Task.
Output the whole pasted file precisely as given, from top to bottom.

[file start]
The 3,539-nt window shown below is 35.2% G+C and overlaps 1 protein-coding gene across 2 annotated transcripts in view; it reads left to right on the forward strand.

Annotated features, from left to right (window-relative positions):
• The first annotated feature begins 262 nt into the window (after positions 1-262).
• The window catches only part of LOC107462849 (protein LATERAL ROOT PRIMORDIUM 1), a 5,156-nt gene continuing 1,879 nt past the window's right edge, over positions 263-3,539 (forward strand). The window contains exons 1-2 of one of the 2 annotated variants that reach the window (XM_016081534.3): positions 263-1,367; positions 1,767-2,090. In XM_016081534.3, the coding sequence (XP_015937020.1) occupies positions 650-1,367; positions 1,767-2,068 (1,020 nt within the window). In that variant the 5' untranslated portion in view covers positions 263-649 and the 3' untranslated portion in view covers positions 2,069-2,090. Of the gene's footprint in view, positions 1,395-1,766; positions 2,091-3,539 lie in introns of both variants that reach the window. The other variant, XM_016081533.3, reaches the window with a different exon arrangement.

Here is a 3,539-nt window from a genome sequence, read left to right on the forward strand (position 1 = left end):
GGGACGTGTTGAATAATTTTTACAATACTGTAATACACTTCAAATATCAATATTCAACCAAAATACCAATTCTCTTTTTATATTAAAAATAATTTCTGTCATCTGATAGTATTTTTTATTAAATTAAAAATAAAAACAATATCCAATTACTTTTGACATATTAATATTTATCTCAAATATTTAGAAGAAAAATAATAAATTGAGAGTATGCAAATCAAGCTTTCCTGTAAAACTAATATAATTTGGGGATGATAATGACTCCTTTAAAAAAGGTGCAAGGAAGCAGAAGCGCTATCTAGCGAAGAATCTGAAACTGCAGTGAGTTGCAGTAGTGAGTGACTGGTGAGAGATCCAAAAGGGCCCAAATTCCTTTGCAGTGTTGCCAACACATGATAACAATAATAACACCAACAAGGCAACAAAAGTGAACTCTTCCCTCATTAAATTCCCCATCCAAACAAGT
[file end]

The 3,539-nt window shown below is 35.2% G+C and overlaps 1 protein-coding gene across 2 annotated transcripts in view; it reads left to right on the forward strand.

Annotated features, from left to right (window-relative positions):
• The first annotated feature begins 262 nt into the window (after positions 1-262).
• The window catches only part of LOC107462849 (protein LATERAL ROOT PRIMORDIUM 1), a 5,156-nt gene continuing 1,879 nt past the window's right edge, over positions 263-3,539 (forward strand). The window contains exons 1-2 of one of the 2 annotated variants that reach the window (XM_016081534.3): positions 263-1,367; positions 1,767-2,090. In XM_016081534.3, the coding sequence (XP_015937020.1) occupies positions 650-1,367; positions 1,767-2,068 (1,020 nt within the window). In that variant the 5' untranslated portion in view covers positions 263-649 and the 3' untranslated portion in view covers positions 2,069-2,090. Of the gene's footprint in view, positions 1,395-1,766; positions 2,091-3,539 lie in introns of both variants that reach the window. The other variant, XM_016081533.3, reaches the window with a different exon arrangement.

Here is a 3,539-nt window from a genome sequence, read left to right on the forward strand (position 1 = left end):
GGGACGTGTTGAATAATTTTTACAATACTGTAATACACTTCAAATATCAATATTCAACCAAAATACCAATTCTCTTTTTATATTAAAAATAATTTCTGTCATCTGATAGTATTTTTTATTAAATTAAAAATAAAAACAATATCCAATTACTTTTGACATATTAATATTTATCTCAAATATTTAGAAGAAAAATAATAAATTGAGAGTATGCAAATCAAGCTTTCCTGTAAAACTAATATAATTTGGGGATGATAATGACTCCTTTAAAAAAGGTGCAAGGAAGCAGAAGCGCTATCTAGCGAAGAATCTGAAACTGCAGTGAGTTGCAGTAGTGAGTGACTGGTGAGAGATCCAAAAGGGCCCAAATTCCTTTGCAGTGTTGCCAACACATGATAACAATAATAACACCAACAAGGCAACAAAAGTGAACTCTTCCCTCATTAAATTCCCCATCCAAACAAGT